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[personal profile] mistersandman
“More African American men are in prison or jail, on probation or parole than were enslaved in 1850, before the Civil War began,” Michelle Alexander told a standing room only house at the Pasadena Main Library this past Wednesday, the first of many jarring points she made in a riveting presentation.

Alexander, currently a law professor at Ohio State, had been brought in to discuss her year-old bestseller, The New Jim Crow: Mass Incarceration in the Age of Colorblindness More Black Men Now in Prison System than Were Enslaved. Interest ran so high beforehand that the organizers had to move the event to a location that could accommodate the eager attendees. That evening, more than 200 people braved the pouring rain and inevitable traffic jams to crowd into the library’s main room, with dozens more shuffled into an overflow room, and even more latecomers turned away altogether. Alexander and her topic had struck a nerve.

Growing crime rates over the past 30 years don’t explain the skyrocketing numbers of black — and increasingly brown — men caught in America’s prison system, according to Alexander, who clerked for Supreme Court Justice  Harry Blackmun after attending Stanford Law. “In fact, crime rates have fluctuated over the years and are now at historical lows.”

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[personal profile] mistersandman
Carrying signs that read "Don't stop until the flag drops" and "It's not about heritage," 1,000 people marched to the grounds of the state capitol building on Monday to protest the Confederate battle flag on the Capitol grounds.

The march was organized on Martin Luther King Jr. Day by the National Association for the Advancement of Colored People (NAACP) to protest the continuing commemoration of the Confederate role in the Civil War.

Organizers said it was also to protest the threat of state education budget cuts, a proposal for a state identification card and talk of stricter immigration laws in South Carolina.

Linda Pearson, 61, of Columbia said she was proud to march on Martin Luther King Day.

"I come every year and I usually try to bring my grandchildren. It's still all about the flag, really," she said.

The Confederate flag hung from a flagpole atop the Capitol building until 2000
, when it was moved to a monument to Confederate dead elsewhere on the grounds. The flag was moved only after an NAACP economic boycott of the state.

Dr. Lonnie Randolph Jr., president of the South Carolina State Conference of the NAACP, said the organization wants the flag completely removed from the grounds.

It also condemned South Carolina's ongoing commemoration of the sesquicentennial of the Civil War, which it views as celebrating slavery.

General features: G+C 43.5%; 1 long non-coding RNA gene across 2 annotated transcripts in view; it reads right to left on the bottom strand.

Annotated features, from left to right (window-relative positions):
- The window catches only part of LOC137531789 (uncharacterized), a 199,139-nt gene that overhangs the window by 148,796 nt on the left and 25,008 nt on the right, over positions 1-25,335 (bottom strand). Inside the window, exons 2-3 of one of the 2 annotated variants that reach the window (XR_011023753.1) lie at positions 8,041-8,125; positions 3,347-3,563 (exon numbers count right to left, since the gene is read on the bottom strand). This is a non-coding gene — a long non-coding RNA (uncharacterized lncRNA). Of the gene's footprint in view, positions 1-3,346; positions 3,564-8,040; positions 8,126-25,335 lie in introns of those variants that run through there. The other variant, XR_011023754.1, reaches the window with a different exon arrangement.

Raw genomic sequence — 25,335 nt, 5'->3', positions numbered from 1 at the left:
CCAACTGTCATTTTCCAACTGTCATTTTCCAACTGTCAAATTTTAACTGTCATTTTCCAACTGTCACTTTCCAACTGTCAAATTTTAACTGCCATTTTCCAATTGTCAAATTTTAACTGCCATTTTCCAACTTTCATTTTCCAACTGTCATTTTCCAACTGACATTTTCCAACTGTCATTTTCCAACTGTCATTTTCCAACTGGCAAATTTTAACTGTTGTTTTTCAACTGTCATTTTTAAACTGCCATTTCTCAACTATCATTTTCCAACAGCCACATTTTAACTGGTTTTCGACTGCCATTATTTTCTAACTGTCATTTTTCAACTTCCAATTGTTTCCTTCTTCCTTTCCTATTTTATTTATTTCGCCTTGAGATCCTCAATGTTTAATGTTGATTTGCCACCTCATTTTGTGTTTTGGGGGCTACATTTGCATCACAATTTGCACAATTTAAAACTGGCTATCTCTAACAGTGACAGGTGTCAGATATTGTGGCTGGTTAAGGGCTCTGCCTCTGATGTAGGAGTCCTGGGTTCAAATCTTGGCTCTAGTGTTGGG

In December, the NAACP organized protest marches in Charleston around a "Secession Ball" that marked South Carolina's secession from the United States 150 years ago.

The ball was sponsored by the Sons of Confederate Veterans and featured period dress and the singing of "Dixie."

In an interview, Randolph said he was sure the United States would not allow a commemoration of the Wounded Knee incident in South Dakota, when Indians were killed by U.S. cavalry in December, 1890; or a party celebrating the dropping a nuclear bomb on Hiroshima; or a party celebrating the Holocaust in which millions of Jews died.

"They would not allow it and the NAACP is not going to allow South Carolina to do it," he said, referring to the state's commemorations of the Civil War.

South Carolina, in December 1860, was the first state to secede from the United States after the election of Abraham Lincoln, leading to the formation of the Confederacy.

The crowd listening to speeches after the march included the state's new attorney general, Alan Wilson, the son of Rep. Joe Wilson, Republican of South Carolina, who shocked a joint session of Congress in September, 2009, when he shouted "You lie!" at President Barack Obama as he spoke to Congress.

"I'm here to offer support as a private citizen," said Alan Wilson, also a Republican. "Our state has come a long way but we have a long way to go. We have got to look for common ground wherever we can."

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[personal profile] treesahquiche
President Sarkozy wanted his government to reflect France's ethnic diversity when he came to power. Yesterday that was abandoned.

The French government has become more white and more rightwing in a reshuffle that has included the sacking of two ministers handpicked by Nicolas Sarkozy to bring ethnic diversity to the cabinet.

Click for the full story. )


Also, guess who's Minister of Defense?

What the hell, France. What the hell. Between this and the expulsion of the Roma, what are the chances that we'll get to experience a real-life Norsefire movement within our lifetimes?

Clearly, there is no place for strong-willed, outspoken, non-white women in French politics.


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